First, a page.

Fast forward to 2009 and attending the Minidoka Pilgrimage. I was a transplant to Seattle from Los Angeles and thought going to this pilgrimage would help me connect to my roots and also to learn about the Japanese community from the Pacific  Northwest. The Minidoka Pilgrimage is a four-day trip in Twin Falls, Idaho where we visit the former Minidoka incarceration camp which was one of ten incarceration camps in the United States for people of Japanese ancestry. We offer an option to take a coach bus for twelve hours from Seattle, Washington to Idaho. What happens on this bus ride to and back from Minidoka is transformational and hard to explain. Yes, it’s exhausting, but allows a moment to bond with a group of strangers where we share stories, watch war related films, and be together through the entire journey.

On the Minidoka Pilgrimage I was able to understand and find solace of the issues that have impacted the Japanese American community for generations. I was able to have the inter-generational dialogue and the tough conversations I didn’t realize I was craving. When I walked on the grounds of the Minidoka camp I found myself gravitate to a woman that looked like myobachan. I asked her how she was feeling being back at Minidoka. I expected her to say she was fine or having a good time but instead she looked at me and said, “I’m angry. Why did they have to send us here?”

After talking to her I thought of my own grandma who was my age in camp, and in this crappy, desolate location. Angry and sad tears came down my face as I closed my eyes and sent a prayer to my grandma. I could now see the trauma and racism my ancestors experienced in this country, and being on that land made me feel closer to my ancestors.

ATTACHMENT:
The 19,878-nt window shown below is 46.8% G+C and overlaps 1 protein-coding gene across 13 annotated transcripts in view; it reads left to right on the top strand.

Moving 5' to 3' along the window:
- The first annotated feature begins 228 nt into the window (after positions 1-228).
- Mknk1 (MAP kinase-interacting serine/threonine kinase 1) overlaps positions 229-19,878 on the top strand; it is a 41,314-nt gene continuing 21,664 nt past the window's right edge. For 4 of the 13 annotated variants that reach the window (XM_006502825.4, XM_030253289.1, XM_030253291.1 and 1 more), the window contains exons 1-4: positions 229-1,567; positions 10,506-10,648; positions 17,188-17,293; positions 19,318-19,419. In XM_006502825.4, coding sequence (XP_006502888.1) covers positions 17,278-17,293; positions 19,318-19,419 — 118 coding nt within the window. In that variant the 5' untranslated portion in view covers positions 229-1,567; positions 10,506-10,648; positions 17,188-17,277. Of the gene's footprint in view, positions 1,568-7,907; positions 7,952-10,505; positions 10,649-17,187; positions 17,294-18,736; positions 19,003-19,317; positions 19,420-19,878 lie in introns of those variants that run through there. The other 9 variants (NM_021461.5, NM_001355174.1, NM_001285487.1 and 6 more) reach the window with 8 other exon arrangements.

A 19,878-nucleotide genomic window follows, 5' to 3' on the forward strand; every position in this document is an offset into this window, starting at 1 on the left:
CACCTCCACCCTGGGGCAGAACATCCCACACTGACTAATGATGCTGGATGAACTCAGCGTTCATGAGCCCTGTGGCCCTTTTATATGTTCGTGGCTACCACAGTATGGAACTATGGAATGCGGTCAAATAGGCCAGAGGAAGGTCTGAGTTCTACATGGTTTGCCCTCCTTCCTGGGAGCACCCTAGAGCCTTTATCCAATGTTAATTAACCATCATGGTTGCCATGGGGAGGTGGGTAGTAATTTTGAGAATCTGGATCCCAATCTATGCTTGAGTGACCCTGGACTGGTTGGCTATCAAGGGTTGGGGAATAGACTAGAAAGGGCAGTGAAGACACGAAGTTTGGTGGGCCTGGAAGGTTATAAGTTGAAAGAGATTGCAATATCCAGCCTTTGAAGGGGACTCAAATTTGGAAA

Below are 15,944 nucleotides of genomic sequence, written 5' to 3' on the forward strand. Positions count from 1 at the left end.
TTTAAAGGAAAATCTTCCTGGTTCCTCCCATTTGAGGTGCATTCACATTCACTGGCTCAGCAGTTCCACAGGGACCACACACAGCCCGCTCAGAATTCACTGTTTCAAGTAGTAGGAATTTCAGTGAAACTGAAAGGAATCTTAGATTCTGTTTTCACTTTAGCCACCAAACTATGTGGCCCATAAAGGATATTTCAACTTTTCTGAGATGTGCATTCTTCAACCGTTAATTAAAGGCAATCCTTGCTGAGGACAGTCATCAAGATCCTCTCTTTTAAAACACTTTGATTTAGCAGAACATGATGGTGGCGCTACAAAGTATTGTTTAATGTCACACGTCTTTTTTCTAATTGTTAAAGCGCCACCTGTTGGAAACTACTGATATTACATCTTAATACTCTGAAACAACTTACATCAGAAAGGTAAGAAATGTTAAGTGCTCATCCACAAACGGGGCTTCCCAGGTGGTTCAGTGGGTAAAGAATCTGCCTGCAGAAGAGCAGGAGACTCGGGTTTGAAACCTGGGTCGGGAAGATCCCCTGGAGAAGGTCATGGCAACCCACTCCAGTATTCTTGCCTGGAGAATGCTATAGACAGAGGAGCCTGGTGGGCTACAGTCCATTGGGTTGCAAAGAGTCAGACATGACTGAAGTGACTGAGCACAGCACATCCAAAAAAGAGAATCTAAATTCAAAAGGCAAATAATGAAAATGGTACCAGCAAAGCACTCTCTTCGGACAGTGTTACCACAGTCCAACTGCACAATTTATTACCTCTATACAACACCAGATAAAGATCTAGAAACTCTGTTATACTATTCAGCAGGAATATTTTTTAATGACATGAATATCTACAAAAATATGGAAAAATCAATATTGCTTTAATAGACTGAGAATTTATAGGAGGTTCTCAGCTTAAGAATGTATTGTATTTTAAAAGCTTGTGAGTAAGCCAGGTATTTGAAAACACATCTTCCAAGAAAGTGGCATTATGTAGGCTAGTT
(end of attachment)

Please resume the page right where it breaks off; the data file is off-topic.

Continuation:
My plan after the pilgrimage was to talk to my grandfather. I was going to tell him all about the trip and for us to talk more about our family experience in camp and after camp. I wanted to ask his permission to request from the United States National Archives our family members war relocation authority files  where I could get all of their documentation during camp. Yet I never got to ask my grandpa. On July 18, 2009 I was volunteering for the Minidoka Pilgrimage Committee at the Seattle Buddhist Temple during their Bon Odori festival when I received the news from my dad that my grandpa passed away.

I had a hard time opening up to others about my grandpa’s death. Again I was reminded by my indirect communication style and how my grandparents and I liked to bury our emotions and be stoic. I lied to my boss and co-workers saying I needed to go home for vacation instead of the reality that I was going  back for my grandpa’s funeral.

In my own healing process with my grandpa’s passing, I decided to stay involved with the Minidoka Pilgrimage Planning Committee. Every year I attend the pilgrimage, I cry. I miss my grandpa. But I also laugh and smile. Every year I find community, compassion, and kinship.